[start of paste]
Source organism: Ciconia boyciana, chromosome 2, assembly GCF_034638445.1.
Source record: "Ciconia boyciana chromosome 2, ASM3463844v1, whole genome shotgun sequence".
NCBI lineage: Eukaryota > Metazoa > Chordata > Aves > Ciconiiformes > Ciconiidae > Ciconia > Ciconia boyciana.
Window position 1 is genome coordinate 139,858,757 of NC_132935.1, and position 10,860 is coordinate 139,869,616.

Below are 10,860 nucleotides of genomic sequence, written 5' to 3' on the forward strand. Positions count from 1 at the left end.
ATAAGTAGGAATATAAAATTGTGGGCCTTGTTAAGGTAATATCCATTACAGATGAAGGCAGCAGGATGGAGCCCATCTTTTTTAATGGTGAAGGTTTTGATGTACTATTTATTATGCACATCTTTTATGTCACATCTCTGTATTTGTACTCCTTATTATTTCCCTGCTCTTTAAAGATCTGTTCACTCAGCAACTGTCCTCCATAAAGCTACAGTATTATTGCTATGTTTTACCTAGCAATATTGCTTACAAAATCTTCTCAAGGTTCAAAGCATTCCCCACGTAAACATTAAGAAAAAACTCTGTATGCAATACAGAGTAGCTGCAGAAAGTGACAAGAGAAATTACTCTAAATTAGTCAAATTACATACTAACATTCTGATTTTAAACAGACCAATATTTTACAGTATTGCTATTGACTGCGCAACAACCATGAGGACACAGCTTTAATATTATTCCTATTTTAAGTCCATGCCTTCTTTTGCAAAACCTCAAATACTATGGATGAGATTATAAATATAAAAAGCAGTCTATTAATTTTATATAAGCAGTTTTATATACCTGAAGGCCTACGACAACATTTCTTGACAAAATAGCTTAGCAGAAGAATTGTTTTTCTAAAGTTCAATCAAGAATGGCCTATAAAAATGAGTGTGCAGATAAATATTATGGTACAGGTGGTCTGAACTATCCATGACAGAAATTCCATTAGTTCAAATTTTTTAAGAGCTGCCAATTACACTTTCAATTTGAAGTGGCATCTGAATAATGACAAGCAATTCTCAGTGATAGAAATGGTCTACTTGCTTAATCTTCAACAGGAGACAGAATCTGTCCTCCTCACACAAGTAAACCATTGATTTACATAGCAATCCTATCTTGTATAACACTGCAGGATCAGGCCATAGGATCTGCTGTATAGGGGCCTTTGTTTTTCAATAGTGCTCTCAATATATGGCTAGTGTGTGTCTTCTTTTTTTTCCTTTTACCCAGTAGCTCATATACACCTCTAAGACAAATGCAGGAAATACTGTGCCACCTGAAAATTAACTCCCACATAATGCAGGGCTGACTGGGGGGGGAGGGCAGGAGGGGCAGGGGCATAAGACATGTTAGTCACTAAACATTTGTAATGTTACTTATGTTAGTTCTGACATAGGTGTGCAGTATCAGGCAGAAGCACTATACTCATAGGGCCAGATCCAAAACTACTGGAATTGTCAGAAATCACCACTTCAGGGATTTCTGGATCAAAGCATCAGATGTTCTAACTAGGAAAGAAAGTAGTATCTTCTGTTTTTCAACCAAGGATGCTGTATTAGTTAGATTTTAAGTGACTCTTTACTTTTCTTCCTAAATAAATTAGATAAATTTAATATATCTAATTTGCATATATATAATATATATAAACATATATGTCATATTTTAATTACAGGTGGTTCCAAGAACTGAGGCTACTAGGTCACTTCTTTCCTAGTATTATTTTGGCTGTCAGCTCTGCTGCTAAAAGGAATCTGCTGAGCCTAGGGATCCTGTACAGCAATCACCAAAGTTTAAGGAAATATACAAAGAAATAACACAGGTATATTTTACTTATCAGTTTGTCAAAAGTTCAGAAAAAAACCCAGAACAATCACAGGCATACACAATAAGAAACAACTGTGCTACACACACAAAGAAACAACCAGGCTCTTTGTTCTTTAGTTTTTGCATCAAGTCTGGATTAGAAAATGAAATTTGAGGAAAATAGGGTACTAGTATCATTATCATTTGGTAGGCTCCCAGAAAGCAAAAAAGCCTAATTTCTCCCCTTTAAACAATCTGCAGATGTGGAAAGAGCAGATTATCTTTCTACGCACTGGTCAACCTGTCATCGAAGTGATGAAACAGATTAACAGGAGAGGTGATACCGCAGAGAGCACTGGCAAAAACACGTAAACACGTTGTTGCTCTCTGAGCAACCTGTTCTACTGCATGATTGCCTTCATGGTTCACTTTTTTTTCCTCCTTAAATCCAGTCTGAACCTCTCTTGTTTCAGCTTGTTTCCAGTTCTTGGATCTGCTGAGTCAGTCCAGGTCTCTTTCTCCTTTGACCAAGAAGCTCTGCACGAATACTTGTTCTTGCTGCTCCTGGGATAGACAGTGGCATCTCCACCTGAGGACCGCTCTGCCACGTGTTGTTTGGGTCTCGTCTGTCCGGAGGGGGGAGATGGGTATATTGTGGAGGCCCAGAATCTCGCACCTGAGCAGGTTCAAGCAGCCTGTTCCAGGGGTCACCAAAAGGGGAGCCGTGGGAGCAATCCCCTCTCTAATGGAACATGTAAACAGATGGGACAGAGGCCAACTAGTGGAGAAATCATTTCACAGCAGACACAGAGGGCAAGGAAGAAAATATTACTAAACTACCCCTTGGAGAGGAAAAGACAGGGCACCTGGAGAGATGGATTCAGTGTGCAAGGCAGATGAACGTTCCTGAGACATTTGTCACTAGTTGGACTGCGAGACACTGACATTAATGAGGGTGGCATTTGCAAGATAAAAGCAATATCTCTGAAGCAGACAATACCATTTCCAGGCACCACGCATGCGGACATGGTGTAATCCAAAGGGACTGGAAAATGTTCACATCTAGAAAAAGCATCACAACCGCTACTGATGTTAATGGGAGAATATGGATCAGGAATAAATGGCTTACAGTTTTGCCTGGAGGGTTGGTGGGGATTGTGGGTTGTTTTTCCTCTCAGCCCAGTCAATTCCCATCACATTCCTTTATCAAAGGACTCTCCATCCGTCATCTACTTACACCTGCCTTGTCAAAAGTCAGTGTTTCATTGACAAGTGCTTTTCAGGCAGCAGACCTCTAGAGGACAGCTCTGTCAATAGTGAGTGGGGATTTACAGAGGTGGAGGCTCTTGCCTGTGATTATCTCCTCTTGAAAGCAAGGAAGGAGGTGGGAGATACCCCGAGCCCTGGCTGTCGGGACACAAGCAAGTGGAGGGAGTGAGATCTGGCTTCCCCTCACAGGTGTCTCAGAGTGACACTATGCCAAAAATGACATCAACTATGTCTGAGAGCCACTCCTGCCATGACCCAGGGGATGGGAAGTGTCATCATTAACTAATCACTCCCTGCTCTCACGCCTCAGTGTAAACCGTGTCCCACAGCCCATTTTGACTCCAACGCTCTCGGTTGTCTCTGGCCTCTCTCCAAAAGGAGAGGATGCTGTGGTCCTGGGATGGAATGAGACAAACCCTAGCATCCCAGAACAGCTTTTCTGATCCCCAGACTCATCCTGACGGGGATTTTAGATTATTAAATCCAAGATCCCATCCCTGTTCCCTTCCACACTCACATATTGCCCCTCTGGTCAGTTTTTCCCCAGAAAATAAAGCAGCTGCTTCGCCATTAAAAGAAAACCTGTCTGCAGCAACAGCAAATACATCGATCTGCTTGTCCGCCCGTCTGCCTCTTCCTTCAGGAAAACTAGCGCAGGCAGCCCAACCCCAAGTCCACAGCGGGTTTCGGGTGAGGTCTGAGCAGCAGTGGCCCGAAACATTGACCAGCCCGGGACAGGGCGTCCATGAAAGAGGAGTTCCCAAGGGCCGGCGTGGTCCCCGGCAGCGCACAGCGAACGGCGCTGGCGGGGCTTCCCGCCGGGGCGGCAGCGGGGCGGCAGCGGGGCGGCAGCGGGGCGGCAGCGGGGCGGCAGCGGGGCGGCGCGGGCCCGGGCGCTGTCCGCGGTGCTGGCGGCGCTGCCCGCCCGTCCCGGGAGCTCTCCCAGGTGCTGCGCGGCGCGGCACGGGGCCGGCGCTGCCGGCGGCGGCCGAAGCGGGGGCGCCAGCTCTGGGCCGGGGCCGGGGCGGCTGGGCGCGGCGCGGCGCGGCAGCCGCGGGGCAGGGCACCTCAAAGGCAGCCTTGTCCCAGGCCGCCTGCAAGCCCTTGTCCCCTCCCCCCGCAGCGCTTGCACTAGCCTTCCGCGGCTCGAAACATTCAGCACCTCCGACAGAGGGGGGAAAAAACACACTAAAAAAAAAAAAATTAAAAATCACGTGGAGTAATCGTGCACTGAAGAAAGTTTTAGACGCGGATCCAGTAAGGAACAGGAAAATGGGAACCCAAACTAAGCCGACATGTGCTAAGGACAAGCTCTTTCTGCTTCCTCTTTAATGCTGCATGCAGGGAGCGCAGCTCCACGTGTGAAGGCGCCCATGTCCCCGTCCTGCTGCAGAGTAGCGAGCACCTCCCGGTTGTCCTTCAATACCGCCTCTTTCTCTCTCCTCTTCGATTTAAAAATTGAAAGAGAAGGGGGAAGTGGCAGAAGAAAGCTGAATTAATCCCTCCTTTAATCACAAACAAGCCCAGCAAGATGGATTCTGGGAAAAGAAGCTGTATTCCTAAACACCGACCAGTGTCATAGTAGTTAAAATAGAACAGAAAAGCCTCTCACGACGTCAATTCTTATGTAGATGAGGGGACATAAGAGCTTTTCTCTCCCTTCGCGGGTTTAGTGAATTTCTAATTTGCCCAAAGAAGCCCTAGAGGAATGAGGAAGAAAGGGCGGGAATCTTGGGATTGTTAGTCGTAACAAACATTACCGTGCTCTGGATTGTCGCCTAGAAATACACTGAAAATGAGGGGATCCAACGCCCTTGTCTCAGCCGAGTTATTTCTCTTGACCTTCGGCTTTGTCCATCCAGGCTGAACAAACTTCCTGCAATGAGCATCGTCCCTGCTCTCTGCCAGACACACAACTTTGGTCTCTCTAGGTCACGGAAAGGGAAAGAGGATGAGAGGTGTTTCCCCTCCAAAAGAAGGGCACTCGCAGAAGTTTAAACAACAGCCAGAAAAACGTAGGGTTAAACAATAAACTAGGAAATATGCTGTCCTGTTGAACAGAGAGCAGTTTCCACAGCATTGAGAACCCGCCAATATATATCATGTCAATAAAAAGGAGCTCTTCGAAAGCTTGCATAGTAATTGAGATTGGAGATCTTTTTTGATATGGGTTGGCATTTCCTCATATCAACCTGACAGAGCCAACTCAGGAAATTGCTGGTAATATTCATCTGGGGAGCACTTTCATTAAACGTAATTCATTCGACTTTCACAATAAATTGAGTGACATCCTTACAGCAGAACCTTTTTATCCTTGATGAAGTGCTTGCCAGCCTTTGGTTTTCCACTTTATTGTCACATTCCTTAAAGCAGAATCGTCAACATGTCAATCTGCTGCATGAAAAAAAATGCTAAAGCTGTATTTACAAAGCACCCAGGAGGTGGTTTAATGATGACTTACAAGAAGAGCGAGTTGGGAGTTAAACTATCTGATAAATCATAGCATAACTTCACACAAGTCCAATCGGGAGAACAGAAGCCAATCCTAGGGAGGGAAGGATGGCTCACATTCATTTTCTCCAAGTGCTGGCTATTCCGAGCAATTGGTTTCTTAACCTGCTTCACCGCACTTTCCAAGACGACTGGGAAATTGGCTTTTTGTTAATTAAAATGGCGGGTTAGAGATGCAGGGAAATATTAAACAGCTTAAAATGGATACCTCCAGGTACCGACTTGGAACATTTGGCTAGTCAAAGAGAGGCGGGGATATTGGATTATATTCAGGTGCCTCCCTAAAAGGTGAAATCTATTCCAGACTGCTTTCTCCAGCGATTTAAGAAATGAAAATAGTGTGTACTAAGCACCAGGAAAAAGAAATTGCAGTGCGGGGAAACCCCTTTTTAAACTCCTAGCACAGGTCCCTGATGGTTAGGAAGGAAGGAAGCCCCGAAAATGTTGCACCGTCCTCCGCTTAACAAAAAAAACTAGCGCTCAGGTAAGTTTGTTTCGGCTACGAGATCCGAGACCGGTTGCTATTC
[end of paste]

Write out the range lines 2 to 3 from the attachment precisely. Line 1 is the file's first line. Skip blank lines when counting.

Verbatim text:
Source record: "Ciconia boyciana chromosome 2, ASM3463844v1, whole genome shotgun sequence".
NCBI lineage: Eukaryota > Metazoa > Chordata > Aves > Ciconiiformes > Ciconiidae > Ciconia > Ciconia boyciana.